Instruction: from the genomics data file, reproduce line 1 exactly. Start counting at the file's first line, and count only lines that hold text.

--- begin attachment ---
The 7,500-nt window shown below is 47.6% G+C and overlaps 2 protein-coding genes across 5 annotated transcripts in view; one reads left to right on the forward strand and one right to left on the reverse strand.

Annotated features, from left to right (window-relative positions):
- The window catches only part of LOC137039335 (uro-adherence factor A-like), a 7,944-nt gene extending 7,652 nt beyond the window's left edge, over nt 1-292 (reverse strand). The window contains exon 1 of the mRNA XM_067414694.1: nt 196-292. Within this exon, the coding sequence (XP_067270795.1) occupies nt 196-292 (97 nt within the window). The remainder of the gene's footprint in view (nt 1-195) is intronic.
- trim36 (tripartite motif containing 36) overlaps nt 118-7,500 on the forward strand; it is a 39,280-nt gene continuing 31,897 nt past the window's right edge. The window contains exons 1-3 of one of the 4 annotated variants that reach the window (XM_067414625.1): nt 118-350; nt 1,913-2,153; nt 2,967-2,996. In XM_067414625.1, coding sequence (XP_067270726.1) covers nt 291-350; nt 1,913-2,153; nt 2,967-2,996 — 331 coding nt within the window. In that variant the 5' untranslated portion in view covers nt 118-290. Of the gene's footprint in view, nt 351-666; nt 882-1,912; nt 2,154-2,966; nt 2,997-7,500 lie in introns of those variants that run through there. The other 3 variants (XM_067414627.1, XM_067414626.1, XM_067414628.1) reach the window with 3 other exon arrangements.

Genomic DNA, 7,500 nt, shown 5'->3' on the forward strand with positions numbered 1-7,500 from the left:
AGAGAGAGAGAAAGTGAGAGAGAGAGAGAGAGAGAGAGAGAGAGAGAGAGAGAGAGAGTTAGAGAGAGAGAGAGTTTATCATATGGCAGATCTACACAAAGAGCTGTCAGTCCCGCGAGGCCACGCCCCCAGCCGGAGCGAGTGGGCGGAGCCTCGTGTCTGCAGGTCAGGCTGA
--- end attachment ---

The 7,500-nt window shown below is 47.6% G+C and overlaps 2 protein-coding genes across 5 annotated transcripts in view; one reads left to right on the forward strand and one right to left on the reverse strand.